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5 mins with London-based chef Elizabeth Haigh

London-based chef Elizabeth Haigh has always paved her own way. After establishing the Michelin starred-restaurant Pidgin, she turned her back on fine dining to perfect the art of Singaporean street food with her Borough Market stall, Mei Mei. She talks to Whistles about the importance of seasoning, sustainability in the kitchen and her love of natural wine.

When did you first realise food and cooking was so important to you?

As a Singaporean, we live to eat. Everything we talk about is food related – from what meal we will have next to where it will come from – and I constantly bombard my mother with requests for recipes. From an early age, I knew I wanted to be around food one way or another. I had no idea I’d eventually become a chef though.

From an early age, I knew I wanted to be around food one way or another. I had no idea I’d eventually become a chef though.

Mei Mei

You moved away from the Michelin restaurant scene to focus on developing Kaizen House, a restaurant and events company that explores food, and recently opened Mei Mei - the Singaporean food stall within Borough Market Kitchen. What do you love most about this style of cooking and dining?

It’s about the senses, nostalgia and memories. It may seem simple to customers but to master and create this type of “street food”, you really need to understand the methodology of the techniques. These are dishes I’ve learnt over 20 years so I understand the passion and feeling behind the recipes.

Mei Mei

Were there any major challenges in going solo and opening your own series of food projects and restaurants?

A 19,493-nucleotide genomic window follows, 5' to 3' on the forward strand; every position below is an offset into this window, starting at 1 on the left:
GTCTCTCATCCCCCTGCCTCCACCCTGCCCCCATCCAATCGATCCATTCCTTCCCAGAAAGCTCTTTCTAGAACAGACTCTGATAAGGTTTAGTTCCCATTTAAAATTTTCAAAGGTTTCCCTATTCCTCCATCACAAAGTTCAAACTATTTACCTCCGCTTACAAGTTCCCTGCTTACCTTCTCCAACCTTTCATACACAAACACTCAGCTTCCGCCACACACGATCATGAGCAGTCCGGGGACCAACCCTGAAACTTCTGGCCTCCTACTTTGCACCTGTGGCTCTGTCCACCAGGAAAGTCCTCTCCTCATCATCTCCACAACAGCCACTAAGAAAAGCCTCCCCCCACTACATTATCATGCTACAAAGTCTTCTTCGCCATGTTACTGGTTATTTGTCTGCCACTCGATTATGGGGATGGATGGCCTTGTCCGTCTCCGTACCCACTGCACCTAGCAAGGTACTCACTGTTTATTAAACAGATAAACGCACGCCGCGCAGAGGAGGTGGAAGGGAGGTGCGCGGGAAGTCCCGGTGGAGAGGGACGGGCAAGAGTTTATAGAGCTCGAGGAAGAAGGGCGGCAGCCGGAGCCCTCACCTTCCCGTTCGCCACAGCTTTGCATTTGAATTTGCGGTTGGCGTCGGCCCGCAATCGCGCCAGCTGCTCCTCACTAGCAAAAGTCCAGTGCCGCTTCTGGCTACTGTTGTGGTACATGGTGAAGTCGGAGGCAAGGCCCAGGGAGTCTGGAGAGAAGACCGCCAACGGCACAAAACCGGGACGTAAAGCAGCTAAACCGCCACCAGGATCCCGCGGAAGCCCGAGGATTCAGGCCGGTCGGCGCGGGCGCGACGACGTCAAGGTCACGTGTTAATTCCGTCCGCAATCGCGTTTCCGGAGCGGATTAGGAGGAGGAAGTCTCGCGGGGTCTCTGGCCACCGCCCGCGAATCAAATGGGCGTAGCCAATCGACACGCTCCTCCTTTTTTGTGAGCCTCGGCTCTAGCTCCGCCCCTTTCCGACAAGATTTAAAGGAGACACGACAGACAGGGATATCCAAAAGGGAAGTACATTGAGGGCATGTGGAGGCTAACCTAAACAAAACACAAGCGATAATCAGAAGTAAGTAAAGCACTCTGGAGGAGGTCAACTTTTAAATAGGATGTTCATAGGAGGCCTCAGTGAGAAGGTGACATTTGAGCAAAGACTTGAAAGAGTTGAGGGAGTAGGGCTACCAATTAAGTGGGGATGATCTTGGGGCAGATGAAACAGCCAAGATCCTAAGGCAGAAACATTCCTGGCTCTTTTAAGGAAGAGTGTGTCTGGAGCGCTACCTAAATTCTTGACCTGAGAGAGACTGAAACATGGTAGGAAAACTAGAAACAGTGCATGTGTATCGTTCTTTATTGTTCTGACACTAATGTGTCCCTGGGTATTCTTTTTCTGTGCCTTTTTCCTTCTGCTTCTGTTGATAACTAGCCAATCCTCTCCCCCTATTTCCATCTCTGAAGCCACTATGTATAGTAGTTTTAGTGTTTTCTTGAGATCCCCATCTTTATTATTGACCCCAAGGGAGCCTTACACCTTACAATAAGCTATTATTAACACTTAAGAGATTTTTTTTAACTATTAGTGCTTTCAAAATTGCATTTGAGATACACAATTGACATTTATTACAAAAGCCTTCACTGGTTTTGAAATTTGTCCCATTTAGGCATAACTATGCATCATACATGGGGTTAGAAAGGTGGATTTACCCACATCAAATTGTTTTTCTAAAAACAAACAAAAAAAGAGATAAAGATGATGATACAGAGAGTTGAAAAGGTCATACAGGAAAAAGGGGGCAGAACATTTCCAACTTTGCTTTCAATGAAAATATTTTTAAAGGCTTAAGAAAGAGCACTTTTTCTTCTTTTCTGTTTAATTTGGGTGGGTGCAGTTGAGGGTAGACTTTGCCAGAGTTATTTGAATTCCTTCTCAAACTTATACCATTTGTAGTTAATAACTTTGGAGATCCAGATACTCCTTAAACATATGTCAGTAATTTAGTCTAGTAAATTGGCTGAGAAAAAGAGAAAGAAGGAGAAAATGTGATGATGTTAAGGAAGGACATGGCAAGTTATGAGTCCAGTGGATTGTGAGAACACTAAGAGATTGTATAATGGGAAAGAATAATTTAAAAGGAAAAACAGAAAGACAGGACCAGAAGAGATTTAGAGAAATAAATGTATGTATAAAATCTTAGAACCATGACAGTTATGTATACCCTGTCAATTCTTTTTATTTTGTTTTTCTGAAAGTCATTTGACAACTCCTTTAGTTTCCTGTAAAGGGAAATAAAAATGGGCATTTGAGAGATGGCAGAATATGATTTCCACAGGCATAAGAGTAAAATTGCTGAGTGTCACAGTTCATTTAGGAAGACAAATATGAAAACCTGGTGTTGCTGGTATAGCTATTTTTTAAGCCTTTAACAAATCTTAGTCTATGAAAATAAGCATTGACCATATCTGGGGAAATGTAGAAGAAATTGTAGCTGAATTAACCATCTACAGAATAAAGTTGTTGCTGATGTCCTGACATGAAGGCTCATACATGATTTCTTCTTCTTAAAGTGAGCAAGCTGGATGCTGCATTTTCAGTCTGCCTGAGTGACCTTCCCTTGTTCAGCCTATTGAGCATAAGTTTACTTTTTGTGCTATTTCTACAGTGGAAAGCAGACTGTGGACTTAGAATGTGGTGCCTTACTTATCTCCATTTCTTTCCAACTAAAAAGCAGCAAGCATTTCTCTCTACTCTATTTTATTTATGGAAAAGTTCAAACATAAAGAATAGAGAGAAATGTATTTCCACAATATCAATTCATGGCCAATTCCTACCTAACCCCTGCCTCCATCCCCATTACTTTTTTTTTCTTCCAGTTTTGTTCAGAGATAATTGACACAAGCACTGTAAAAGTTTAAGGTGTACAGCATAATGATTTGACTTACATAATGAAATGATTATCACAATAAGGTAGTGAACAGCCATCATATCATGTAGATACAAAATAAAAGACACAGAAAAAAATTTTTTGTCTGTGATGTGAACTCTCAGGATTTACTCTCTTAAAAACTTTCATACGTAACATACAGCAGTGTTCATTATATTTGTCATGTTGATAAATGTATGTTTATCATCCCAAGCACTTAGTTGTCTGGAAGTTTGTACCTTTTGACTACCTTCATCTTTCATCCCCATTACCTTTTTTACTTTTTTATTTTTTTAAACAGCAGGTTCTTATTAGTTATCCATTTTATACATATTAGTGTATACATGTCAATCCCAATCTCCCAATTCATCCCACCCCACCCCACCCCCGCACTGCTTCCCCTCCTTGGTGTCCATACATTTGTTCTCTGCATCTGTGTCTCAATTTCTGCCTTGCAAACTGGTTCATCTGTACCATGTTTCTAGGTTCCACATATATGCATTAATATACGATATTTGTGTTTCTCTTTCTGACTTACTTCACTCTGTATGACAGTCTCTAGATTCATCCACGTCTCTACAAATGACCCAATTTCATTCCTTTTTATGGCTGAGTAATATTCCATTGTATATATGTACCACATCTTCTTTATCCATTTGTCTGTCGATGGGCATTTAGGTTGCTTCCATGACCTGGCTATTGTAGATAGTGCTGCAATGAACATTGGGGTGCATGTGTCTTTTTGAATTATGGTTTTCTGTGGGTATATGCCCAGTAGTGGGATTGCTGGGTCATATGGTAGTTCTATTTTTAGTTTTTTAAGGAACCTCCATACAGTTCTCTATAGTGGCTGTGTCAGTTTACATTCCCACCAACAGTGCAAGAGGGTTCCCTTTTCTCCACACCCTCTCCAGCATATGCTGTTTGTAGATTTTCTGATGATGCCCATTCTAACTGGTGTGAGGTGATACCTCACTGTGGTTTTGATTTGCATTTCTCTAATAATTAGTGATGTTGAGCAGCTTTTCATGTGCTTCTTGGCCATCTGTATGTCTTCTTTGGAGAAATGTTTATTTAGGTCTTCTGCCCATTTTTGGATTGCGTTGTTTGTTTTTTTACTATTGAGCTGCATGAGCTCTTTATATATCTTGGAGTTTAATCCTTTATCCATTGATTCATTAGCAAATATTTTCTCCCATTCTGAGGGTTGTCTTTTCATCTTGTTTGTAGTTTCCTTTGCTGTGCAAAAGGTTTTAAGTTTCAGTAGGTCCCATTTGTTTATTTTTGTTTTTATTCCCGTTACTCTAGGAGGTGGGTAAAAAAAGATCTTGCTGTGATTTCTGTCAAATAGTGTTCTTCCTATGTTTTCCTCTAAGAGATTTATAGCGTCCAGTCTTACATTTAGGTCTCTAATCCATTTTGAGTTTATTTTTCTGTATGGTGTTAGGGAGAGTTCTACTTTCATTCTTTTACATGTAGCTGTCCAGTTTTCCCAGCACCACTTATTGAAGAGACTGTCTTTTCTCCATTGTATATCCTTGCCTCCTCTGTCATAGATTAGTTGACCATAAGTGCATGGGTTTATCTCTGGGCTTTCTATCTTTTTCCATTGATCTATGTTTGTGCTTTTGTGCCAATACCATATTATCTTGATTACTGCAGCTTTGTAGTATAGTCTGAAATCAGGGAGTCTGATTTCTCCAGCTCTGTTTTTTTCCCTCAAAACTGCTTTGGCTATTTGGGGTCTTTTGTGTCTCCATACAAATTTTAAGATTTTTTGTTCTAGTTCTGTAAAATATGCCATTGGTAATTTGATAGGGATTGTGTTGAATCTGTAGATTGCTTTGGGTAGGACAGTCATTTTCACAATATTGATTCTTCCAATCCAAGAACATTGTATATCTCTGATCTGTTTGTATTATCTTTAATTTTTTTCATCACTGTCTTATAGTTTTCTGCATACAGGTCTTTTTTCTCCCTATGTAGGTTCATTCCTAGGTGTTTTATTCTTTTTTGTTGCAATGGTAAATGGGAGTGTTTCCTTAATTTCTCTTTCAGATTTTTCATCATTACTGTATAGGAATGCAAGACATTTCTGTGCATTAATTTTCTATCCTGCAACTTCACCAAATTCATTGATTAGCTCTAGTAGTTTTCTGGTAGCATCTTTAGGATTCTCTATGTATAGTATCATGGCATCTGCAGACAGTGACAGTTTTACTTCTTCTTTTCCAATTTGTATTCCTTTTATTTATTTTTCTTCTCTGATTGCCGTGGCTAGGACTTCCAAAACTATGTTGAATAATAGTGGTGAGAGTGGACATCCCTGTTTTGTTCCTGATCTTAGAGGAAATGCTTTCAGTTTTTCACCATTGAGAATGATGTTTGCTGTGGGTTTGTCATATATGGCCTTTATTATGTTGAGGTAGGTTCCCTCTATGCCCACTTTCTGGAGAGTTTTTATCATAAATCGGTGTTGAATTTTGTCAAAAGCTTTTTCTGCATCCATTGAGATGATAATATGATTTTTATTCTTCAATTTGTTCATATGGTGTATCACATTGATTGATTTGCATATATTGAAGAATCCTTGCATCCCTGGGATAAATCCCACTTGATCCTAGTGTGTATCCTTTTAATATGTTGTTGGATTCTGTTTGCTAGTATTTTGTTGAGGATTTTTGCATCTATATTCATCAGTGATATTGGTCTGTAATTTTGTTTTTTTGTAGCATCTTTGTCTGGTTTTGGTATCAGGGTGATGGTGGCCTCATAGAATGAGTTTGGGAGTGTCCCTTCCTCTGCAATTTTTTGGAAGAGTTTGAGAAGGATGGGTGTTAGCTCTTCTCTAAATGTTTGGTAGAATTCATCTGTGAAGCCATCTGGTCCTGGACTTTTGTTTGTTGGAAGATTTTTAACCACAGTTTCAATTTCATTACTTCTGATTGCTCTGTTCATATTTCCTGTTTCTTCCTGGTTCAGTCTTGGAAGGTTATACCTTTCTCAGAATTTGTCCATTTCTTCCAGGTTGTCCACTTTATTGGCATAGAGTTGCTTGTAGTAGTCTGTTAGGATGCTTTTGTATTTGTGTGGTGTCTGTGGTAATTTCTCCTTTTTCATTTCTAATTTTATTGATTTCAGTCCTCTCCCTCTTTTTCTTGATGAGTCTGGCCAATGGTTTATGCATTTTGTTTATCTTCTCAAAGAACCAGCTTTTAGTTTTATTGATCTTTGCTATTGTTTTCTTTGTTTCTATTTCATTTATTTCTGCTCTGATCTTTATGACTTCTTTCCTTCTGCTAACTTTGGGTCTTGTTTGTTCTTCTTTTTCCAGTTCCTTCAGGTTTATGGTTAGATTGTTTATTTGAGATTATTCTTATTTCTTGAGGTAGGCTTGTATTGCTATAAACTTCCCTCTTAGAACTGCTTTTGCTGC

Of course – from trying to open business bank accounts to finding the right investmentors. There’s a whole host of skills I needed to learn very quickly to achieve what we needed. It was a lot to take on but we worked day and night to make it happen.

Favourite meal of the day?

Brunch. My husband is Australian so I have a real appreciation for getting up a little later and having a longer breakfast than normal.

Guilty pleasures?

Natural wine, good food and music.

What do you love most about London?

The multi-cultural aspect. It’s similar in a way to Singapore, where many cultures and people come together to make a wonderful city.

Elizabeth at Mei Mei

Kaya apple pie tea tarik ice cream

London is similar in a way to Singapore, where many cultures and people come together to make a wonderful city.

Favourite restaurants in London?

Brat, Smoking Goat, Kiln and my very favourite, Elliots.

How do you relax and spend time when you’re not working?

With my family at home with lots of music, playgrounds and our pizza oven.

What music motivates you?

Anything by The Howling, Moderat or Ame.

Any advice you could give to aspiring chefs?

Be patient and empathic to yourself, as well as others. And don’t rush things that require more time.

Most influential recipe book on your shelf?

It’s this scrapbook of recipes that my mum has collected over the years. It has so many wonderful and weird dishes in there.

Podcast recommendations?

Rice to Meet you. My friends Nigel and Evelyn started it the same time we opened our restaurant and I’ve been hooked ever since.

Mei Mei signature dishes

Kaya toast

Sustainability plays a huge part in the way you cook and work. How crucial has this become over time and why is it so important to you?

We have to consider our future generations and the effect our actions will have on them. Although working sustainably with food can be costly, in my eyes it is totally worth it.

Any tips for minimising food waste at home?

I try to buy my groceries weekly then work out what meal I’ll make each day to avoid ingredients going off before the weekend. I always wash salads, herbs and then pack them away carefully in a damp cloth – this makes them last longer. I also buy from our local farm shop because the produce has a longer lifespan.

Your go-to weekend brunch dish?

Kaya toast served with coffee. I always have a jar of kaya (coconut jam) from Mei Mei in the fridge and it’s delicious served on bread – it reminds me of Singapore. It also works well on pancakes or waffles.

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